Thecadactylus solimoensis — Southern Turnip-tailed Gecko
These geckos are very simple to identify because they are the only nocturnal arboreal lizards in the region. Also, they're quite large and distinctive-looking. This handsome fellow was an occupant of the Madre Selva bathroom building, though it was detained for a day or so for some some staged photos.
A year later, a large Thecadactylus solimoensis once again prowls the camp bathrooms at night. Maybe the child of last year's gecko? Definitely not the same one. I also had one of these geckos patrolling the tambo (screened room) that I stayed in.
Later that evening, I saw my first-ever Thecadactylus solimoensis actually out in the forest. They don't just live on buildings after all!
We had a resident bathroom gecko again this year, but the one pictured here was on the outside of the building just uphill from the bathroom. However, I'm wondering whether it is the very same individual that I saw two years earlier in the bathroom (see photo above from Jan 12, 2014). The pattern is extremely similar; I don't see any clear differences. The color is warmer in this photo, but that could easily be the very different lighting conditions. The photo from 2014 was taken with flash at night. This photo was taken with natural light in daytime.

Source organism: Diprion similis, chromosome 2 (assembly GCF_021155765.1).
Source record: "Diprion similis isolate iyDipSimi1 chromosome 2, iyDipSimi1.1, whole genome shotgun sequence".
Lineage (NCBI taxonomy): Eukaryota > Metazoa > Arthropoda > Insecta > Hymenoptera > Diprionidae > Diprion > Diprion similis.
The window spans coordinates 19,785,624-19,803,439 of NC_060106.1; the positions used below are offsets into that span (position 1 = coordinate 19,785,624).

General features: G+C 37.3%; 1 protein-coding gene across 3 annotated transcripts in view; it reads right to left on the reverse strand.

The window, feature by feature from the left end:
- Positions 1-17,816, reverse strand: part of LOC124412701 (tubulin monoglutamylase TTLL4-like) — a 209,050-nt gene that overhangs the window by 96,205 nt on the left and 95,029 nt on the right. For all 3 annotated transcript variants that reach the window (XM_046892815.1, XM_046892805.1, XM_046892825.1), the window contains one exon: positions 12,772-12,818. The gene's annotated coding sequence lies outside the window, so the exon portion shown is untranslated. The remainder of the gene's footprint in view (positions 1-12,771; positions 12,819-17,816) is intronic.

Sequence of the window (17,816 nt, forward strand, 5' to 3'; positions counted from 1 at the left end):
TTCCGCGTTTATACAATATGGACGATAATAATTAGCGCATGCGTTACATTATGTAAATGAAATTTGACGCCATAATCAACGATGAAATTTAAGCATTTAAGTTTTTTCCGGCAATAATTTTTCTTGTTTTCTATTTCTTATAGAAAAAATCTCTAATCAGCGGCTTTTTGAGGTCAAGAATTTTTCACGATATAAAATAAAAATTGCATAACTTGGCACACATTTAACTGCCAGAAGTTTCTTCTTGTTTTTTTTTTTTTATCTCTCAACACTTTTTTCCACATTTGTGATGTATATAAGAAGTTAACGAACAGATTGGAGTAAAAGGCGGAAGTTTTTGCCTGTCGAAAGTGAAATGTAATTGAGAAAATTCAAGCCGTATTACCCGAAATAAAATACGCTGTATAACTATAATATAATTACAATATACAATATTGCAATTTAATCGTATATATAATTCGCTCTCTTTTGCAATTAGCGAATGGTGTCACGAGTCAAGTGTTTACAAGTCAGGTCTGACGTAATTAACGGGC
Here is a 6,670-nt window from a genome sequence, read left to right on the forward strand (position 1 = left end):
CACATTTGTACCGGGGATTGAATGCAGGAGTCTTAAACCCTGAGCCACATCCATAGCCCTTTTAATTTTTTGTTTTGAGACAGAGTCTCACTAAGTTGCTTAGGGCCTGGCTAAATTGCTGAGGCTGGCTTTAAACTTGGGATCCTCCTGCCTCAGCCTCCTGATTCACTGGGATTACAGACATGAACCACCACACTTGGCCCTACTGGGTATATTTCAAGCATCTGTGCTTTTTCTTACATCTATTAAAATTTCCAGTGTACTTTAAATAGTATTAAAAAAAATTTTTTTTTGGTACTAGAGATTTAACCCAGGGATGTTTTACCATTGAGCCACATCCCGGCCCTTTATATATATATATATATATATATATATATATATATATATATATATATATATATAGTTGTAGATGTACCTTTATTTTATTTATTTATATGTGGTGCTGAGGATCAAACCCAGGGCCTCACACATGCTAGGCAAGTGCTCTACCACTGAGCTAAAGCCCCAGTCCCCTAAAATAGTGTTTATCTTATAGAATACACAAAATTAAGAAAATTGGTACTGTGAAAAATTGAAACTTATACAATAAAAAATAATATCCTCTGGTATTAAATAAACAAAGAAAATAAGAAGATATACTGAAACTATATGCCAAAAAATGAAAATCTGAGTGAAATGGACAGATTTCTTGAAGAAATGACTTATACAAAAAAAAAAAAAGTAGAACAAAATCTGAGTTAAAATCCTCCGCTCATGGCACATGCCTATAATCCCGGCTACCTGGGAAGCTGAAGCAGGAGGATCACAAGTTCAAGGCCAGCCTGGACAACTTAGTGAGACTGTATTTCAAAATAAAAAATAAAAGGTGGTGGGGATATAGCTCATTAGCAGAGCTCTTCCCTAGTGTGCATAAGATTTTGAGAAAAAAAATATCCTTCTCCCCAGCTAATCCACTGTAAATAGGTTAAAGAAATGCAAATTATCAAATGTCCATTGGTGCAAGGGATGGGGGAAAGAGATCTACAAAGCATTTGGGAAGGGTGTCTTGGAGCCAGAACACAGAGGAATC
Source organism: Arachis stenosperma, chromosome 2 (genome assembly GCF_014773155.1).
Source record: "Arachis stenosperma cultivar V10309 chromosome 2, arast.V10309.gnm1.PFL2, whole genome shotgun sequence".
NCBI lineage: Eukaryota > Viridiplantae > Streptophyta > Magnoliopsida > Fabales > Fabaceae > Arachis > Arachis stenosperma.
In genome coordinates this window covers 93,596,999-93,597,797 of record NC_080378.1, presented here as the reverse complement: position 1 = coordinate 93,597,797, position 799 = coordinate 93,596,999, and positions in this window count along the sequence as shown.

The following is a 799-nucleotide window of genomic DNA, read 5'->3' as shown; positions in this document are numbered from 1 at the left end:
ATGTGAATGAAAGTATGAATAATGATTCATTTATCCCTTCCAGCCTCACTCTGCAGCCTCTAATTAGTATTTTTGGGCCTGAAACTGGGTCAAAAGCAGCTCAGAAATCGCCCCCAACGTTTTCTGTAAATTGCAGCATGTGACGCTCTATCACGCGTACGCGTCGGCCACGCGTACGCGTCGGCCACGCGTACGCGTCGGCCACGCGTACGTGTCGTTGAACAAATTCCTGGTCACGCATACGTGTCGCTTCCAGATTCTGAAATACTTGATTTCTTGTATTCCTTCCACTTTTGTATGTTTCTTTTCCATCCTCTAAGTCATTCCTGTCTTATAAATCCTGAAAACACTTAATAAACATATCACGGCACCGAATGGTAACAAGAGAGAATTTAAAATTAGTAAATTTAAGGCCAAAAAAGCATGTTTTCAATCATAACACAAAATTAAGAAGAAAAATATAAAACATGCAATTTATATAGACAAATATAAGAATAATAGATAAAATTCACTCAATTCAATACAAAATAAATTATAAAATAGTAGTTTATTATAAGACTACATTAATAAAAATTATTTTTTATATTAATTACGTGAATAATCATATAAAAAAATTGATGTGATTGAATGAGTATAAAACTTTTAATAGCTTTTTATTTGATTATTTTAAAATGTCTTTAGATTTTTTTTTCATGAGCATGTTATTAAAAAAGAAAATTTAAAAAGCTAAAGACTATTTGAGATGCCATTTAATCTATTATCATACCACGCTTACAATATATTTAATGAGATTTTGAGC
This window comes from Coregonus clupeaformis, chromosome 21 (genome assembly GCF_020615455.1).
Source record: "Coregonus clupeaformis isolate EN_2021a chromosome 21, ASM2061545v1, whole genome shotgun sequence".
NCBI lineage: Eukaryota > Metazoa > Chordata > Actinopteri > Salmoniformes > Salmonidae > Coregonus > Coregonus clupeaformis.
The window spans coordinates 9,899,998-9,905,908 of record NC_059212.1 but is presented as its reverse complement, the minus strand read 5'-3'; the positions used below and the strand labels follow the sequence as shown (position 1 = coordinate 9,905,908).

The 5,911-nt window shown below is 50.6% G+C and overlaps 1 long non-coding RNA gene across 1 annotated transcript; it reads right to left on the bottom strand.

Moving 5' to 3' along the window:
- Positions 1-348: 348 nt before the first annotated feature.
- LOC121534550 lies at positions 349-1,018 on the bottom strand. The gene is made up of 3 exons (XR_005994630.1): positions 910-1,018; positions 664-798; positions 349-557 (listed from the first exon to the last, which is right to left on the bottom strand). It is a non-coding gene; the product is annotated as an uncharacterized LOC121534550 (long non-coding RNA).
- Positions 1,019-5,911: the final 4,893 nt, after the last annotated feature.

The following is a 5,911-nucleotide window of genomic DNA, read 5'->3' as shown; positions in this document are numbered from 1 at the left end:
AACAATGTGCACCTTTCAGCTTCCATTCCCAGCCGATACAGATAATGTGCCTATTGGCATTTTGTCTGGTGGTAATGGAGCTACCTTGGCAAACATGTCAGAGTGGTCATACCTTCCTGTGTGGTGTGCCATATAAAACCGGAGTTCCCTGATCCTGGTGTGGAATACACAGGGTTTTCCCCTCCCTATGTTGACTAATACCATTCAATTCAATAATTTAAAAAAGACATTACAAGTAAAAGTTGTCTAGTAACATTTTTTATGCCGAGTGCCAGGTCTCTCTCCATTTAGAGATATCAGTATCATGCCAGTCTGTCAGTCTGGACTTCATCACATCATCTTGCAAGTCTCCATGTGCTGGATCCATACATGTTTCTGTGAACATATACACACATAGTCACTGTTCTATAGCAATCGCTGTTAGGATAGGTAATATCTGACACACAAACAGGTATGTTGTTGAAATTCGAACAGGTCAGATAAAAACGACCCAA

Another reserve, another building, another Thecadactylus.
The only *Thecadactylus* of my fourth trip to this area showed up on the second-to-last night, inside the main building, while we were winding down and telling Bushmaster stories.
- Bartlett, R.D., and Bartlett, P. 2003. Reptiles and Amphibians of the Amazon: An Ecotourist's Guide
- Dixon, J. R. and Soini, P. 1986. The Reptiles of the Upper Amazon Basin, Iquitos Region, Peru
- Duellman, W.E. 2005. Cusco Amazónico: The Lives of Amphibians and Reptiles in an Amazonian Rainforest